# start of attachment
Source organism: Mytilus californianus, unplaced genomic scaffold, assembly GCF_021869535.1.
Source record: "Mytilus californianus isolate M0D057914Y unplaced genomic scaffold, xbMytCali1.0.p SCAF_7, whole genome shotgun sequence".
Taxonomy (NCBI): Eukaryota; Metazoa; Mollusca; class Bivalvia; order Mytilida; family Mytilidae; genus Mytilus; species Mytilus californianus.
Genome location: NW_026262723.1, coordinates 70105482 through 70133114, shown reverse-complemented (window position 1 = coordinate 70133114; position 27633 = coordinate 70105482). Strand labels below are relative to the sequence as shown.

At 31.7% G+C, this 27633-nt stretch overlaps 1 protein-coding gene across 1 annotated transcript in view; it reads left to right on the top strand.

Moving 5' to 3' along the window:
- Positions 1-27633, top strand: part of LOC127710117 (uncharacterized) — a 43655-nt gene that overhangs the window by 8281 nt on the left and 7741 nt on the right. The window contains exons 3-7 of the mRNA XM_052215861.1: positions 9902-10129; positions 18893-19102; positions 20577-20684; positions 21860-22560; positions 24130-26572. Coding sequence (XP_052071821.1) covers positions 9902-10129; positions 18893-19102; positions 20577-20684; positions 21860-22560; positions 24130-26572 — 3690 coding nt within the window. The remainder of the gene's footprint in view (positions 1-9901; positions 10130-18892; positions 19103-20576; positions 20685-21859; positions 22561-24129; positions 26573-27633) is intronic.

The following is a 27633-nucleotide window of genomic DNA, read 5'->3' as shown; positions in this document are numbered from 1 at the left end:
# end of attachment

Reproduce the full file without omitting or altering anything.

Source organism: Mytilus californianus, unplaced genomic scaffold, assembly GCF_021869535.1.
Source record: "Mytilus californianus isolate M0D057914Y unplaced genomic scaffold, xbMytCali1.0.p SCAF_7, whole genome shotgun sequence".
Taxonomy (NCBI): Eukaryota; Metazoa; Mollusca; class Bivalvia; order Mytilida; family Mytilidae; genus Mytilus; species Mytilus californianus.
Genome location: NW_026262723.1, coordinates 70105482 through 70133114, shown reverse-complemented (window position 1 = coordinate 70133114; position 27633 = coordinate 70105482). Strand labels below are relative to the sequence as shown.

At 31.7% G+C, this 27633-nt stretch overlaps 1 protein-coding gene across 1 annotated transcript in view; it reads left to right on the top strand.

Moving 5' to 3' along the window:
- Positions 1-27633, top strand: part of LOC127710117 (uncharacterized) — a 43655-nt gene that overhangs the window by 8281 nt on the left and 7741 nt on the right. The window contains exons 3-7 of the mRNA XM_052215861.1: positions 9902-10129; positions 18893-19102; positions 20577-20684; positions 21860-22560; positions 24130-26572. Coding sequence (XP_052071821.1) covers positions 9902-10129; positions 18893-19102; positions 20577-20684; positions 21860-22560; positions 24130-26572 — 3690 coding nt within the window. The remainder of the gene's footprint in view (positions 1-9901; positions 10130-18892; positions 19103-20576; positions 20685-21859; positions 22561-24129; positions 26573-27633) is intronic.

The following is a 27633-nucleotide window of genomic DNA, read 5'->3' as shown; positions in this document are numbered from 1 at the left end: